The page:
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The assume breach approach is widely accepted as the starting point for cyber resilience, but is it helping organizations develop successful strategies? Chuck Everette thinks that it is not effective and in this article he explains why…

‘Assume breach’ became the defacto mindset for cyber security approximately 10 years ago, working on the premise that threat actors are already inside your network and, if you don’t stop them, an attack is inevitable. The idea stemmed from the notion that older prevention technologies based on signatures and rules were simply not effective at keeping attackers out.

Since this time, threats have continued to escalate both in number and severity. Breaches are no less common than they were 10 years ago and if you look at the fact that there has been a huge increase in ransomware attacks since 2019, should we still be placing as much emphasis on the philosophy?

Assume breach is a reactive approach, in a way it is almost giving up.

The problem with reactive security

Endpoint detection and response (EDR) tools were built around the assume breach mindset with organizations looking to identify suspicious behaviour that signifies an attack is underway.

Waiting for a threat to execute means SOC teams are racing against the clock to try and minimise damage. This is exacerbated by the fact that typical EDR tools will produce a very high volume of threat alerts, many of which will be false positives. As a result, SOC teams will be constantly pulled away from more valuable proactive tasks to investigate bogus alerts. With most SOC teams suffering from the on-going security skills shortage, already limited resources are reaching the breaking point.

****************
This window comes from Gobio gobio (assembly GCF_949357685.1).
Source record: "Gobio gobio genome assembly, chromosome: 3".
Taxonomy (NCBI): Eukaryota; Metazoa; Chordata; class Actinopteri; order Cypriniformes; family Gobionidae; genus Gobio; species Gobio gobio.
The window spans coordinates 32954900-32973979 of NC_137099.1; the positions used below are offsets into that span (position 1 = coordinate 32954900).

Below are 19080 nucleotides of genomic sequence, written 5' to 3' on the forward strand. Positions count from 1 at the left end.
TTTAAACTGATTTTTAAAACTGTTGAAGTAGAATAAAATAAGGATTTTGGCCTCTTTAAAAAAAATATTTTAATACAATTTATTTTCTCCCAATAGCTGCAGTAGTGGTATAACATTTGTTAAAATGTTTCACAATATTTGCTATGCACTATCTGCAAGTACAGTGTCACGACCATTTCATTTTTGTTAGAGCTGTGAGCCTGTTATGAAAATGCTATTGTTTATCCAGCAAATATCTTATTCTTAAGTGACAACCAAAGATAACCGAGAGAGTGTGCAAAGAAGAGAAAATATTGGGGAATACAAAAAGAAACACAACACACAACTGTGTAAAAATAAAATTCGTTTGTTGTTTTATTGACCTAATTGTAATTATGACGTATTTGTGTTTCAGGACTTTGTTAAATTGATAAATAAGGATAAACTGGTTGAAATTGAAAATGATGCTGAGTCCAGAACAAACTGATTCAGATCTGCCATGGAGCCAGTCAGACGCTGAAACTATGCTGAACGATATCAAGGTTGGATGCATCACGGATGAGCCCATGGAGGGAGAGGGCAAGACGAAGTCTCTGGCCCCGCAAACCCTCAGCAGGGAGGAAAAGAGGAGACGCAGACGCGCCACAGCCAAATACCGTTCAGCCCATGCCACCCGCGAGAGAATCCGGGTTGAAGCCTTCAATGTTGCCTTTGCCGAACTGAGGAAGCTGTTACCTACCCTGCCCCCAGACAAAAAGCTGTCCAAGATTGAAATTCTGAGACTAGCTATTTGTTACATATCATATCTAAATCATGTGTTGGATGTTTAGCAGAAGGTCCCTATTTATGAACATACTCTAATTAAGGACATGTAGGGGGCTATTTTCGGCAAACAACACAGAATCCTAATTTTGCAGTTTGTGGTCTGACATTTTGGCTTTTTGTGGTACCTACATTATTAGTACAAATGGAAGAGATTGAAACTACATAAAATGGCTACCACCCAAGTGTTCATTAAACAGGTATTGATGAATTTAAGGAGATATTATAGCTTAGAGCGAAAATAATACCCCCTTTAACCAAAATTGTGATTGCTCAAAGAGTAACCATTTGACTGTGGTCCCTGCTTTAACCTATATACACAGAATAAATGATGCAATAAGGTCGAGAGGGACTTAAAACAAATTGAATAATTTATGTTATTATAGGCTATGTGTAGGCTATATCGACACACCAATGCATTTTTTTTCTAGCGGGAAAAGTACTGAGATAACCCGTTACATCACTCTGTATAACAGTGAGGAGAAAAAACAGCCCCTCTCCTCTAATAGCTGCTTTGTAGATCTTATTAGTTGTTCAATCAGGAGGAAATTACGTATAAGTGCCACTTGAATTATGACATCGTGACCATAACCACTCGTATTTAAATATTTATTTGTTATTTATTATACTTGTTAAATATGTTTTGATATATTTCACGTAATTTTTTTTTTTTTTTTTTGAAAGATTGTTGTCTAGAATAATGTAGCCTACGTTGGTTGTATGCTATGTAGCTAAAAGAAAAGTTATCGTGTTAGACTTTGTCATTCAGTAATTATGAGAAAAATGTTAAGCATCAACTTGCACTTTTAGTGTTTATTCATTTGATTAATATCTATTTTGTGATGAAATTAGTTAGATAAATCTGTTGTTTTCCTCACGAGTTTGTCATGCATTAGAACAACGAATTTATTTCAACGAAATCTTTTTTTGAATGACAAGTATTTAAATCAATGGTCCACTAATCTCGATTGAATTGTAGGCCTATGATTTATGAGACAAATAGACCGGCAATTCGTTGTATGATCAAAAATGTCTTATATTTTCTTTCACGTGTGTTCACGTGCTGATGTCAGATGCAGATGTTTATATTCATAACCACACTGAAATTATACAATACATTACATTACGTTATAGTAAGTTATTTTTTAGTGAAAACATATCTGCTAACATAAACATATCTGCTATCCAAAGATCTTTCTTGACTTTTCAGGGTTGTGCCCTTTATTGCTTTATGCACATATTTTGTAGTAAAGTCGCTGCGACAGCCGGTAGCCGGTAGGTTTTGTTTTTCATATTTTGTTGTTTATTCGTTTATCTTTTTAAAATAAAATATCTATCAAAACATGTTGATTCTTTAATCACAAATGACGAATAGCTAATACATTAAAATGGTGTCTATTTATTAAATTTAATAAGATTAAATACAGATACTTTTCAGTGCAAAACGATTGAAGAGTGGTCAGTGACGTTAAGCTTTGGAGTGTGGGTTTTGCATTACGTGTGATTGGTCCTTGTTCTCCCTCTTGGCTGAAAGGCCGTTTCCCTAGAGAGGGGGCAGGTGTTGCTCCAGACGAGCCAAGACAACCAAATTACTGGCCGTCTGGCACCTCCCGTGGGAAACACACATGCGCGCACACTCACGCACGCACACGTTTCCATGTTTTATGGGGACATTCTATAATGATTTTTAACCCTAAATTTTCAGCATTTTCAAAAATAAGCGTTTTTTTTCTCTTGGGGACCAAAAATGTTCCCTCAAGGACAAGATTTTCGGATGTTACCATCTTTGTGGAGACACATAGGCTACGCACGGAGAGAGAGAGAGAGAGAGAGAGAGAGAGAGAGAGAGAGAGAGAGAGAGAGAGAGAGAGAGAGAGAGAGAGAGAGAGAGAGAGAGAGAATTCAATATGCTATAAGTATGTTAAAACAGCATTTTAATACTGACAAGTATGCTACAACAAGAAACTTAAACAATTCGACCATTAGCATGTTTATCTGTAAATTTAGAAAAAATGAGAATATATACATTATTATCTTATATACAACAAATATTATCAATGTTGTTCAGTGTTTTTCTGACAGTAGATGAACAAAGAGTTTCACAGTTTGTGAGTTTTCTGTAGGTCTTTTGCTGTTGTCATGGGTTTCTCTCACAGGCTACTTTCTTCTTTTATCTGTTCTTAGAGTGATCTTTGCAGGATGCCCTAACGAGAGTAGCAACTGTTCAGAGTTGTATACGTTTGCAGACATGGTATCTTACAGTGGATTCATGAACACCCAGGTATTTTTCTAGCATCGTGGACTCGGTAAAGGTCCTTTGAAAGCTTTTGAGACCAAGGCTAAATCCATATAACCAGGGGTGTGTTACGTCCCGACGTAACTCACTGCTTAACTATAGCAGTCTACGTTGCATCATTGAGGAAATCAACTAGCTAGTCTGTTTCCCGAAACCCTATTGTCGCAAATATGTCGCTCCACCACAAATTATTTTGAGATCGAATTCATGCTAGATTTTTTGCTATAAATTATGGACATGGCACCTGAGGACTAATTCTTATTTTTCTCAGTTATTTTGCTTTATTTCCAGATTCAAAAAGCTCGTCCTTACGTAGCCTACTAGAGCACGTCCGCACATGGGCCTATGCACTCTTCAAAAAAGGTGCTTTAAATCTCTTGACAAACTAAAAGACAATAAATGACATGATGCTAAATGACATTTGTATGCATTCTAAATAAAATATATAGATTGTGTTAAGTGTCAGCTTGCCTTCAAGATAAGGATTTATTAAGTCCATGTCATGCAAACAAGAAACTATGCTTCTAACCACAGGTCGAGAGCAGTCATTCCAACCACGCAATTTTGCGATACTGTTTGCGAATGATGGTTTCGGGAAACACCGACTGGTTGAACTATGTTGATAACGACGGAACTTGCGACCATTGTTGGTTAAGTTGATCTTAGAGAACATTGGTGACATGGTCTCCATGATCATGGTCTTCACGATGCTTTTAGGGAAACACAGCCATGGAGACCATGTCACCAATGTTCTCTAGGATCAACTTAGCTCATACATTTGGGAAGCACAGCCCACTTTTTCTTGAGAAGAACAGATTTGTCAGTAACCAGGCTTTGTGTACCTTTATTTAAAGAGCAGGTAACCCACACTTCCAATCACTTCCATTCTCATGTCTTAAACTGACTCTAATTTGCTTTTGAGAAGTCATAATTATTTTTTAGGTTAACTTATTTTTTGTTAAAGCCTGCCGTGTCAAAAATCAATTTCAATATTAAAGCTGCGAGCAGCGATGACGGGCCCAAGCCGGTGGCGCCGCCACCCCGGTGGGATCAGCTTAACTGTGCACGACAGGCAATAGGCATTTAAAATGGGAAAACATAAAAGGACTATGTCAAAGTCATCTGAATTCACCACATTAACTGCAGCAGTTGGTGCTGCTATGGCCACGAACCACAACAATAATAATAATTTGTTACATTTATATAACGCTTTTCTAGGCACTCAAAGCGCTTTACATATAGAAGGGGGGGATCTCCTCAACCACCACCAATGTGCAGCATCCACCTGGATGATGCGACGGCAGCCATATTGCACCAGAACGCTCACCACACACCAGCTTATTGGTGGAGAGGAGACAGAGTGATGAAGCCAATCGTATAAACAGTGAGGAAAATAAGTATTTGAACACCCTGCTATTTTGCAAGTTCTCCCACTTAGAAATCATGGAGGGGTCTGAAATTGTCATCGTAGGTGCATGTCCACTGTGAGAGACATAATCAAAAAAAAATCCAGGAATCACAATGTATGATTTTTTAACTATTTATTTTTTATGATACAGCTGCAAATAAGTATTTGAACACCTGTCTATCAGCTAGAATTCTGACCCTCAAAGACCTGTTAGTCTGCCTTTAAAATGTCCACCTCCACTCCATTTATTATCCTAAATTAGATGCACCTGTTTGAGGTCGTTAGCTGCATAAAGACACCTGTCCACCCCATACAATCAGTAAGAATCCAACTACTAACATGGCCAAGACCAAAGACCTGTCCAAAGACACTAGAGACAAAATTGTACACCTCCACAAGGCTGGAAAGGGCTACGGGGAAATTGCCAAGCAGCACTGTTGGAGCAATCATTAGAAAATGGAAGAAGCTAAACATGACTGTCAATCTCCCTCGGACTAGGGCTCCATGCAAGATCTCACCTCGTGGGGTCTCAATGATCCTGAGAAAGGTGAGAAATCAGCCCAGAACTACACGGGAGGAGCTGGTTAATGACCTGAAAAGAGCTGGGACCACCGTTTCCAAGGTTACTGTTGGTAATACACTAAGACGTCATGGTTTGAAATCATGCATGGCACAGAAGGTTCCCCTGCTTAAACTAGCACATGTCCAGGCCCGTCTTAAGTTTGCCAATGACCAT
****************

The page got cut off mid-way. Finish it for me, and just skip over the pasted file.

IBM’s 2021 Cost of Data Breach report estimates that it takes an average of 287 days to identify and contain a breach, this is up 10 percent over what it was in 2015. We need to reverse this trend. Overworked SOC teams who are constantly fighting fires are more likely to miss the alerts that signify the most serious threats, resulting in longer dwell times as attackers circumvent controls undetected.

Why threats are increasingly bypassing EDR

For an EDR-led strategy to succeed in fully defending the network, it must have full visibility of every endpoint connected across the network, as well as the ability to reliably identify potential threats. Unfortunately, neither of these criteria is likely to be attainable.

Research from Deep Instinct found that just one percent of organizations believed that all of their endpoints were protected by their EDR solution, leaving dangerous holes in the fabric of their security strategy. These gaps have been widened by the increase in a remote workforce and BYOD.

EDR tools rely on behavioural analysis, looking for deviations from normal behaviours that indicate a threat actor is attempting to infiltrate your network via file-based or fileless malware. EDR must see behaviours to indicate a threat has executed on the endpoint, and while EDR does catch certain types of attacks very early in this process, many others are much further along in the attack cycle before they are detected.  Threat actors are also continually improving their own evasion techniques to bypass EDR controls until it’s too late to stop the breach.